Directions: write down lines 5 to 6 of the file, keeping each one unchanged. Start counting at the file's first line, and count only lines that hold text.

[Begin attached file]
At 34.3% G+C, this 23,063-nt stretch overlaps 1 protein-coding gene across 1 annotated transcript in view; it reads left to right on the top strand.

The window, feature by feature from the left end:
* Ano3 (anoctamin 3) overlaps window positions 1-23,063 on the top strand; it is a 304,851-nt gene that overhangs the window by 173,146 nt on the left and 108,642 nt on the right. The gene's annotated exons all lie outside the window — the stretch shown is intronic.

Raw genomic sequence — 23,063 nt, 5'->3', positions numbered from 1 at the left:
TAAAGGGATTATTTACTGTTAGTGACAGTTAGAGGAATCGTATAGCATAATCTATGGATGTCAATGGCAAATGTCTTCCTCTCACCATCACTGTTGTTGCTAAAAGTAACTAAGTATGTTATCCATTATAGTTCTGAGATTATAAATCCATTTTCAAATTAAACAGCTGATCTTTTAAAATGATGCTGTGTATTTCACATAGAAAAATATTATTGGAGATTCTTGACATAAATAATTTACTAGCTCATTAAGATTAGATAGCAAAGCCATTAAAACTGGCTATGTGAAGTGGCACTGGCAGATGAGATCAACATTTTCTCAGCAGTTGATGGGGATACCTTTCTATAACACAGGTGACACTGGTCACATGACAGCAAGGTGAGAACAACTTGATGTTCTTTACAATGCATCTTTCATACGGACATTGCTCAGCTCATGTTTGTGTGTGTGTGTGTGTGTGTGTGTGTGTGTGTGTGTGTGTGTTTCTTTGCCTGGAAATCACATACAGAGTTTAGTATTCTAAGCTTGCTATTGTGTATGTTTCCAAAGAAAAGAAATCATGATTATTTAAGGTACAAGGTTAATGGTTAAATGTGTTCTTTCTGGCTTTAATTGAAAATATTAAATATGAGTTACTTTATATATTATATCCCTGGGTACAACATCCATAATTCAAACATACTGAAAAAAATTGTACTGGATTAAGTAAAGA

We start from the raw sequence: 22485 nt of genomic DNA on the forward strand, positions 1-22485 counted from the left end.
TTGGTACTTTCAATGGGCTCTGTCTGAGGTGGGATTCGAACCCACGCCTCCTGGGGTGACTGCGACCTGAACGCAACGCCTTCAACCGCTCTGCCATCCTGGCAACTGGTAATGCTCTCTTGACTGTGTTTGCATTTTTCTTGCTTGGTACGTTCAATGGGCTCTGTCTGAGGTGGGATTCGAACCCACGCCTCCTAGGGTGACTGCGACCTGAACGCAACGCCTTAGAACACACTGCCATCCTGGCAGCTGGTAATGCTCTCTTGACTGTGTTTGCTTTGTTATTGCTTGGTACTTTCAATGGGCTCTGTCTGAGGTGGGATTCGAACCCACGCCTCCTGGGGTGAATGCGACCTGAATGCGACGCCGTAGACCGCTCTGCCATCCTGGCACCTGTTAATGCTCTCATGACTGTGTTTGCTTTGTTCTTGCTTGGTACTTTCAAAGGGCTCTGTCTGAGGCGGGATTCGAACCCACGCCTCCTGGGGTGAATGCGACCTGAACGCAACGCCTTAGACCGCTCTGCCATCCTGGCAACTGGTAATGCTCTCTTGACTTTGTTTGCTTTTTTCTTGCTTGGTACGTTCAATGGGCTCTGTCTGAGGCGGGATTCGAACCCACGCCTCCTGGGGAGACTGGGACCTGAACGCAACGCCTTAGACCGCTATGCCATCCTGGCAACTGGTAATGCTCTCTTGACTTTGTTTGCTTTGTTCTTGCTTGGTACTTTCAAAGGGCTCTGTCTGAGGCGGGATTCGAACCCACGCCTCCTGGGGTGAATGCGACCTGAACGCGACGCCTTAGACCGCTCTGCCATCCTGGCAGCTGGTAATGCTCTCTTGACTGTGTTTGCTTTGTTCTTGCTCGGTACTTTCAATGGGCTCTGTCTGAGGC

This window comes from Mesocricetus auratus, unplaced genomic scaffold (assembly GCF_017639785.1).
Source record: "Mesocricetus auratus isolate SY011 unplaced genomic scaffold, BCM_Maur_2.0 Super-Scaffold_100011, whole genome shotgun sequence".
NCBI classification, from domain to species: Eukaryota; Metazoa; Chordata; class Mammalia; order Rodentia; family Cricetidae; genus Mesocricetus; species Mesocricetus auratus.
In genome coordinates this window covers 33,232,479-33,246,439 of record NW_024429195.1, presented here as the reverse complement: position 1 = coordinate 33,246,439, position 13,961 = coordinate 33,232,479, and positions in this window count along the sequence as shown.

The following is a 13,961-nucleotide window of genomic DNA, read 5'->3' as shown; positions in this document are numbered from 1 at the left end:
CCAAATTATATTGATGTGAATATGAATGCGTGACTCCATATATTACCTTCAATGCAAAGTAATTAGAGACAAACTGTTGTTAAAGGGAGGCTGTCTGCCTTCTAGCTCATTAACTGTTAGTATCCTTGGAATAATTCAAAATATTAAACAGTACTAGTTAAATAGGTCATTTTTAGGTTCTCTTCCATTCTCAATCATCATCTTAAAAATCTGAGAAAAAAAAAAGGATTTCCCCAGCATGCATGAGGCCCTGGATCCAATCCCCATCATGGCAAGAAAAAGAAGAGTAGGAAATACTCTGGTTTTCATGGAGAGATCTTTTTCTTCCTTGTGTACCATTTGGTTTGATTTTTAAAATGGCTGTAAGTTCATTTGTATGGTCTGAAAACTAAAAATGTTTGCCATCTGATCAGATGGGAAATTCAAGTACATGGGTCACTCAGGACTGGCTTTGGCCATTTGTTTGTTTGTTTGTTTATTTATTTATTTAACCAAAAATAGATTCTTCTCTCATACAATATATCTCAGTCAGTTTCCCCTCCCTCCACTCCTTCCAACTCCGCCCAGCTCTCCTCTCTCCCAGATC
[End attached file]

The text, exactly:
TAAAGGGATTATTTACTGTTAGTGACAGTTAGAGGAATCGTATAGCATAATCTATGGATGTCAATGGCAAATGTCTTCCTCTCACCATCACTGTTGTTGCTAAAAGTAACTAAGTATGTTATCCATTATAGTTCTGAGATTATAAATCCATTTTCAAATTAAACAGCTGATCTTTTAAAATGATGCTGTGTATTTCACATAGAAAAATATTATTGGAGATTCTTGACATAAATAATTTACTAGCTCATTAAGATTAGATAGCAAAGCCATTAAAACTGGCTATGTGAAGTGGCACTGGCAGATGAGATCAACATTTTCTCAGCAGTTGATGGGGATACCTTTCTATAACACAGGTGACACTGGTCACATGACAGCAAGGTGAGAACAACTTGATGTTCTTTACAATGCATCTTTCATACGGACATTGCTCAGCTCATGTTTGTGTGTGTGTGTGTGTGTGTGTGTGTGTGTGTGTGTGTGTGTTTCTTTGCCTGGAAATCACATACAGAGTTTAGTATTCTAAGCTTGCTATTGTGTATGTTTCCAAAGAAAAGAAATCATGATTATTTAAGGTACAAGGTTAATGGTTAAATGTGTTCTTTCTGGCTTTAATTGAAAATATTAAATATGAGTTACTTTATATATTATATCCCTGGGTACAACATCCATAATTCAAACATACTGAAAAAAATTGTACTGGATTAAGTAAAGA

We start from the raw sequence: 22485 nt of genomic DNA on the forward strand, positions 1-22485 counted from the left end.